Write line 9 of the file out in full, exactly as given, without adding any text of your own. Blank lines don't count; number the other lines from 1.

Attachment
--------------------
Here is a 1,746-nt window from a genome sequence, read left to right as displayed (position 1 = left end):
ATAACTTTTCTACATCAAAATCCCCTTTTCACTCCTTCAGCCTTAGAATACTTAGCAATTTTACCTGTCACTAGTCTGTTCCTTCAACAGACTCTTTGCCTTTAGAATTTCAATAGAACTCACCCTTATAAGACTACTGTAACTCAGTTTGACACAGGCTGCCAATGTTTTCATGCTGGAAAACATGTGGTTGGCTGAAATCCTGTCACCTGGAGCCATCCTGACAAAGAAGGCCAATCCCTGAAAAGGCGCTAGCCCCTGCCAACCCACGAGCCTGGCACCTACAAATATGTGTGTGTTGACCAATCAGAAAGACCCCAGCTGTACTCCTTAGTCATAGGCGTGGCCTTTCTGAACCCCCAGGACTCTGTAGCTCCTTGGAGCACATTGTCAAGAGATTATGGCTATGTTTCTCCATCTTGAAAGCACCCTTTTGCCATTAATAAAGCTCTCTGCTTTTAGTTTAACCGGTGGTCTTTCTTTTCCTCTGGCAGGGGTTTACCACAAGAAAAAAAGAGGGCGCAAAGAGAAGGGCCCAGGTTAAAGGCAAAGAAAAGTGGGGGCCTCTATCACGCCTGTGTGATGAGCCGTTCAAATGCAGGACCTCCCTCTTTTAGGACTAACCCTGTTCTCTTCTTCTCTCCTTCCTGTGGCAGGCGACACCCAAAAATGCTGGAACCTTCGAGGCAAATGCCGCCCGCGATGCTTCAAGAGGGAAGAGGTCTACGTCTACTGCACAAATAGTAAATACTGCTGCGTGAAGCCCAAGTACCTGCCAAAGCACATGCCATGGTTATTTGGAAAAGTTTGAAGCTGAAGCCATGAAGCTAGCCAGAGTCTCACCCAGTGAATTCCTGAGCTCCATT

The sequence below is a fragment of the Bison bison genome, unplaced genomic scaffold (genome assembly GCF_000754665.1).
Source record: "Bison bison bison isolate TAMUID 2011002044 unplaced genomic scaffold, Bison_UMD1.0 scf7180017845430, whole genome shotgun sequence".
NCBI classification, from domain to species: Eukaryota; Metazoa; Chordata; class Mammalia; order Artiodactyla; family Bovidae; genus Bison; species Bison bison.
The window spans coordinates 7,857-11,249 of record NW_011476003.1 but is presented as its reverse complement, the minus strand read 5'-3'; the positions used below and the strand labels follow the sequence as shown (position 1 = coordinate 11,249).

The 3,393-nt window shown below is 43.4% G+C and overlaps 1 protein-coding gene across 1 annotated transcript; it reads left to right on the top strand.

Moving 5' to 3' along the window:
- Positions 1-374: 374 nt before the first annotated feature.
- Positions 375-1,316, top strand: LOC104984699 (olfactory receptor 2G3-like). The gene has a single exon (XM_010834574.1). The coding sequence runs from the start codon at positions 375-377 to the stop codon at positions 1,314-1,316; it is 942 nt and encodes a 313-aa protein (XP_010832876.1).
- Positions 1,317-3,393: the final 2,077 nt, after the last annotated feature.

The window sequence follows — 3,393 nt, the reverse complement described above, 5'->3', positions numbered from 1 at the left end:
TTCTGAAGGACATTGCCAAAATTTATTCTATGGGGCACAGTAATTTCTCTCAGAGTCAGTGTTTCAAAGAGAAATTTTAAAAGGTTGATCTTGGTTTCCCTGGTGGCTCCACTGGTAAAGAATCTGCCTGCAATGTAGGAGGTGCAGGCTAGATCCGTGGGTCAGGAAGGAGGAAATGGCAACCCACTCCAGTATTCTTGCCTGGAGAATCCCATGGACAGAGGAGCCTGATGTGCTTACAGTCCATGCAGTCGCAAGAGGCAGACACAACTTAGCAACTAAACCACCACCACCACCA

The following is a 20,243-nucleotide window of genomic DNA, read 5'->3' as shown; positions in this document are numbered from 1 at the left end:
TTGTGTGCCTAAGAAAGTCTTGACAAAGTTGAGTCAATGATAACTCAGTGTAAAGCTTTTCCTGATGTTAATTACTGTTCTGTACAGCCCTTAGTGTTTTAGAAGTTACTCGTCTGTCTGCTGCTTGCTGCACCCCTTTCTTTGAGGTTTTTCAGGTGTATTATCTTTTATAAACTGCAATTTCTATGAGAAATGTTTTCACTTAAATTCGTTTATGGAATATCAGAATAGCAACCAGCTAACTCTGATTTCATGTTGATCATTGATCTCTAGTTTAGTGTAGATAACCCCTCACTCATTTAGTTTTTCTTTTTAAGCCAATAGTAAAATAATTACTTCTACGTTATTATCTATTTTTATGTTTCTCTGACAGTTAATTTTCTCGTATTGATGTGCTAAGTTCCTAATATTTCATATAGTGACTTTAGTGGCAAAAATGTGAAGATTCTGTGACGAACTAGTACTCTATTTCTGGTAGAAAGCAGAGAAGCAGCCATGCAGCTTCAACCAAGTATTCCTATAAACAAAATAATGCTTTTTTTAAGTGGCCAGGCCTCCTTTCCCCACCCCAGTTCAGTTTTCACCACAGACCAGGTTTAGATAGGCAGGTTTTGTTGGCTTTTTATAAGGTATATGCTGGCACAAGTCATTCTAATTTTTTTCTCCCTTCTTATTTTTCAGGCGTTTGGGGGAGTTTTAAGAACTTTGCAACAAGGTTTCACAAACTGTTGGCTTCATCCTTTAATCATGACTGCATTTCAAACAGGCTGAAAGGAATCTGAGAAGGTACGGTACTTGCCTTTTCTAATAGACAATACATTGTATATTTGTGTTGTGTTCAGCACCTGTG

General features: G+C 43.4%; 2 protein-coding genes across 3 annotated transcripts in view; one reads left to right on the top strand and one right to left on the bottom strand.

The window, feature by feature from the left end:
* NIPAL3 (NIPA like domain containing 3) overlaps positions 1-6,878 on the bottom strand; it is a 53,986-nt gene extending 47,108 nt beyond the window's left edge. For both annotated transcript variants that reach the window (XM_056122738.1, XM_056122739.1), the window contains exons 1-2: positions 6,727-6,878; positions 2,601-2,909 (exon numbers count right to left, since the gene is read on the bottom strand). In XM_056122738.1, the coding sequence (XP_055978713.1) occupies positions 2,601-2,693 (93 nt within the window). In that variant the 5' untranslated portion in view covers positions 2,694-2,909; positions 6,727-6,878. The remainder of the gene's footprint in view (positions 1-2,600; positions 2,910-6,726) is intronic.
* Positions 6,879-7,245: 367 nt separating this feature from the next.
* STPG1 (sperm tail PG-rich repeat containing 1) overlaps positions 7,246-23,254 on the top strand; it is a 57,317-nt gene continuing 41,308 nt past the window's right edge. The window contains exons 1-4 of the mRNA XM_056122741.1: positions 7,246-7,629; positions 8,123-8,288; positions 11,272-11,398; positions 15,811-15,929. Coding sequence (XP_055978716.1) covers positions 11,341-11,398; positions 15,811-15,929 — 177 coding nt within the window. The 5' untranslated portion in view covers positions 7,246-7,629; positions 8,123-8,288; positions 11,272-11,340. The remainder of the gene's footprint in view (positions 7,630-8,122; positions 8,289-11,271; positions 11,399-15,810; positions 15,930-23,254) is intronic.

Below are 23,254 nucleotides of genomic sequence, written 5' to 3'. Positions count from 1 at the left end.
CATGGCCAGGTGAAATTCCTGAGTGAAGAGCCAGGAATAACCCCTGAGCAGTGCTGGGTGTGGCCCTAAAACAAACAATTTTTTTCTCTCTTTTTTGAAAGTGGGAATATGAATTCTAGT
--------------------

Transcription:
- Positions 1-374: 374 nt before the first annotated feature.